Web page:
THEATRICAL REVIEW: Chappie
Produced by: Simon Kinberg
Screenplay by: Neill Blomkamp, Terri Tatchell
Edited by: Julian Clarke
Cinematography by: Trent Opaloch
Music by: Hans Zimmer
Starring: Sharlto Copley, Dev Patel, Watkin Tudor Jones (“Ninja”), Yolandi Visser, Jose Pablo Cantillo, Sigourney Weaver, Hugh Jackman, Brandon Auret
Based on the 2003 short film Tetra Vaal by Neill Blomkamp
Oh man. Chappie… I was so hoping this would be good. I absolutely love District 9 and think it’s still one of the best, most original sci-fi films in recent history, and I was thrilled that it was nominated for Best Picture, regardless of whether it was only because they had expanded the selection size. Neill Blomkamp’s follow-up, Elysium, wasn’t anywhere near as good, and its moralizing was clumsy as hell, but it was definitely an interesting and mostly entertaining film that also looked very nice. Chappie was an opportunity for Blomkamp to look at what worked and didn’t work from both films and deliver something truly special. Blomkamp himself even recognized the fact that Elysium was a step in the wrong direction in a refreshingly candid interview with Uproxx, wherein he points out “it was all resting on a somewhat not totally formed skeletal system, so the script just wasn’t there; the story wasn’t fully there.” That’s awesome, and all, but man… What happened, then, with Chappie?!
First off, let me tell you that the advertising is somewhat misleading. They make you think that Chappie, the sentient robot, is going to be some kind of Jesus Christ analog wherein he saves a prejudiced humanity from some kind of catastrophe, possibly helping them to learn that even robots have feelings and they should accept them into their hearts and such. After I thought about it for a while, I think I know where Blomkamp was probably trying to go, but discussing that would ultimately spoil the movie. What you do need to know now, going into this movie, is that Chappie isn’t the apocalypse with robots, like in Terminator or The Matrix, and it’s barely even I, Robot. So do not go in expecting that. This is a movie that’s surprisingly heavy on lightweight expositional and moralizing dialogue. It’s… it’s pretty migraine-inducing.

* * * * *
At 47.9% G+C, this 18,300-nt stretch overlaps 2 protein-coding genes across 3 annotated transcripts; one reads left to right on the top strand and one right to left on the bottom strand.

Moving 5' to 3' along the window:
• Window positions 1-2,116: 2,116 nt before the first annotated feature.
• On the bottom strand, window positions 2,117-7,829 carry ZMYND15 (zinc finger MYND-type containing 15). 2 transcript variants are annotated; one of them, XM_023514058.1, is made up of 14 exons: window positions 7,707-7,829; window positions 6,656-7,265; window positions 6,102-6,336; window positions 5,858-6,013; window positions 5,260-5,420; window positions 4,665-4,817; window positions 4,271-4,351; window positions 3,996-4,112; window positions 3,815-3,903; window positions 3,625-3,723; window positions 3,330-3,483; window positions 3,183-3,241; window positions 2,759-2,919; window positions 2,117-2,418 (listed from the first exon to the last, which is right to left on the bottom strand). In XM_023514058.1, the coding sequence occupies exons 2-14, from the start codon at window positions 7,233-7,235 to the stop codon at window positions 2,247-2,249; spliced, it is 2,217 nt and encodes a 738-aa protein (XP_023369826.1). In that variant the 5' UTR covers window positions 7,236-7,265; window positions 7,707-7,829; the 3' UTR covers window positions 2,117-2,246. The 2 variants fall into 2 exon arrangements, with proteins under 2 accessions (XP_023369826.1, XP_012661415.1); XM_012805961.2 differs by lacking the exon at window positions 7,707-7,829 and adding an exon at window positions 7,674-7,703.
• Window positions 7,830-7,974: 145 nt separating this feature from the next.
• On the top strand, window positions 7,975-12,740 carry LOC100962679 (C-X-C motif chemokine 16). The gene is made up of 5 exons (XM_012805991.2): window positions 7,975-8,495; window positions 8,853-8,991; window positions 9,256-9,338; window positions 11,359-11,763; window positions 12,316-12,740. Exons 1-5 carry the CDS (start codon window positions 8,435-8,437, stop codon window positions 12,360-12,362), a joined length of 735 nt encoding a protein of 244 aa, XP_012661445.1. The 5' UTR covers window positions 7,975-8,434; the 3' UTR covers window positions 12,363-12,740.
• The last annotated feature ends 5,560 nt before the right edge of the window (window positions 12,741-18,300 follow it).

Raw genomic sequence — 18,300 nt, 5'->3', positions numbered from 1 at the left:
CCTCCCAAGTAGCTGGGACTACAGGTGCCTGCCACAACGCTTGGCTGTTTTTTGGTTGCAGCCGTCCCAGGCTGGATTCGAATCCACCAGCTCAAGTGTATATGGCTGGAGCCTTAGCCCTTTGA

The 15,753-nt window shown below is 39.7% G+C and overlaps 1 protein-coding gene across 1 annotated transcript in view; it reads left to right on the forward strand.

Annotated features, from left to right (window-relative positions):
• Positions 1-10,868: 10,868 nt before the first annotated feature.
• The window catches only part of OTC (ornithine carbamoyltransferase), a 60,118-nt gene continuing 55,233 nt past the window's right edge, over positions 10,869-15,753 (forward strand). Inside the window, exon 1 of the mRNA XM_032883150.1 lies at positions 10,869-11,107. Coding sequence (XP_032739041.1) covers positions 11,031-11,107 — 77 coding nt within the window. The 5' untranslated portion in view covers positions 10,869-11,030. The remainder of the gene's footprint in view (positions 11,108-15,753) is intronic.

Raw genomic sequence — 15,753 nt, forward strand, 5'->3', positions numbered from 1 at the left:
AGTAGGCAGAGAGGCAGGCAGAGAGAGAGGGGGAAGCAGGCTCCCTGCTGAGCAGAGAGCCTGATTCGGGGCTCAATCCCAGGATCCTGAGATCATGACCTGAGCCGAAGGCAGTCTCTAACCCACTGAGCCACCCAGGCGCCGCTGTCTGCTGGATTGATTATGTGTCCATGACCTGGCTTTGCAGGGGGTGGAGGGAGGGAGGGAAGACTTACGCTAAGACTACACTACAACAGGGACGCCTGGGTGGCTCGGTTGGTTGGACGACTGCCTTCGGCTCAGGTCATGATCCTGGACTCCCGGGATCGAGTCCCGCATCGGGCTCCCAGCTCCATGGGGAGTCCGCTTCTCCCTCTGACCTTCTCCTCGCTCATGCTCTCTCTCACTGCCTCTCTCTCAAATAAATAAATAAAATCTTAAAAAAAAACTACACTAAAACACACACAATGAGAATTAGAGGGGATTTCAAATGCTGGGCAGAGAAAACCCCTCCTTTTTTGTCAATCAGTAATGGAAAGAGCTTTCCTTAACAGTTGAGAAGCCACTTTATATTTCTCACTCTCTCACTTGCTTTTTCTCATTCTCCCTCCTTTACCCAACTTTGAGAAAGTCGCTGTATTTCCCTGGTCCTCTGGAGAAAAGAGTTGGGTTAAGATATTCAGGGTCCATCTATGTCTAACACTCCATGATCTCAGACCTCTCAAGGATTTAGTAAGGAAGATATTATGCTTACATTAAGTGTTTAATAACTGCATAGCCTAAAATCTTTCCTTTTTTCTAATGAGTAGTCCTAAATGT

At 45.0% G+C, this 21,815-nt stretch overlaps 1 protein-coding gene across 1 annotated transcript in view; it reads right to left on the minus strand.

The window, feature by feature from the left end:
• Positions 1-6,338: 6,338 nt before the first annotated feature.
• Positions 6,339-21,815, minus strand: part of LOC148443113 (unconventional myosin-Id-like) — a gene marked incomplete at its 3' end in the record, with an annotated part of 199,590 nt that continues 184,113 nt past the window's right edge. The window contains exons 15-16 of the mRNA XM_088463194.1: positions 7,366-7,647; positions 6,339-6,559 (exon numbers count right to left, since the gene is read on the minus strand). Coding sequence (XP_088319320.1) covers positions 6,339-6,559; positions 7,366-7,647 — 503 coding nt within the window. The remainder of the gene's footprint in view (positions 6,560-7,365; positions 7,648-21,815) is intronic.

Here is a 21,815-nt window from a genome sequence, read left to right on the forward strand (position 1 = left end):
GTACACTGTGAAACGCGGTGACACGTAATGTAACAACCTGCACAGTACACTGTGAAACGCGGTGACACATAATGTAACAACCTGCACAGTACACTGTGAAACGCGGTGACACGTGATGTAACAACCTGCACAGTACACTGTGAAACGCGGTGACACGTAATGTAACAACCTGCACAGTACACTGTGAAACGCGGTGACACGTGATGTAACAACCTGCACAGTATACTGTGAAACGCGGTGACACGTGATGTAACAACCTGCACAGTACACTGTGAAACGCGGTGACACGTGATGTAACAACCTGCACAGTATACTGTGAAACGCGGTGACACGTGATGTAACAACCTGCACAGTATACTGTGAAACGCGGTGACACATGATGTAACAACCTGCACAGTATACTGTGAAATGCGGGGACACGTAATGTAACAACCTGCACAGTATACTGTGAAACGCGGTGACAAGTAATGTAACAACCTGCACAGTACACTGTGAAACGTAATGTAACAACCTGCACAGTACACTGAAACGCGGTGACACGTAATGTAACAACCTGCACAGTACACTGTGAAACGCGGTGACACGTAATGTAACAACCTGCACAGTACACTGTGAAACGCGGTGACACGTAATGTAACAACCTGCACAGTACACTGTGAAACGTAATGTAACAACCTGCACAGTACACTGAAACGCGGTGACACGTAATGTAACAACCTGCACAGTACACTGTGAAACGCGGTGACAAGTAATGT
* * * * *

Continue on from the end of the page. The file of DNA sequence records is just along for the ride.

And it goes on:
Chappie himself is rather charming, at least. He’s the result of a program going on in Johannesburg, South Africa where robotic police officers with advanced artificial intelligence are rapidly taking over law enforcement positions, particularly in situations where police lives would potentially be at high risk. The man responsible for heading up the program is Deon Wilson, who has, in his spare time, been developing an even more advanced artificial intelligence that might be the key to creating the world’s first artificial life, and he plans on using a damaged robot as his first test subject. Before he can do so, however, he’s kidnapped by gangsters who threaten to kill him if he does not provide them with a means of shutting off the police robots so that they can pull off a heist and pay back their debt to a much more powerful gangster, the frequently subtitled “Hippo.” Discovering his experiment, however, the group allows for him to upload the software to the damaged robot, intending to train him to work alongside them in their crimes. But the robot, whom they nickname “Chappie,” turns out to have the intelligence of a small child, leading to many charming moments where the naïve, bunny-eared robot learns how to talk, bond with his “family,” and learn right from wrong – a trait that Deon believes will allow for Chappie to become a symbol for all that is good and beautiful in the world but which Ninja, the group’s leader, intends to exploit for his own benefit.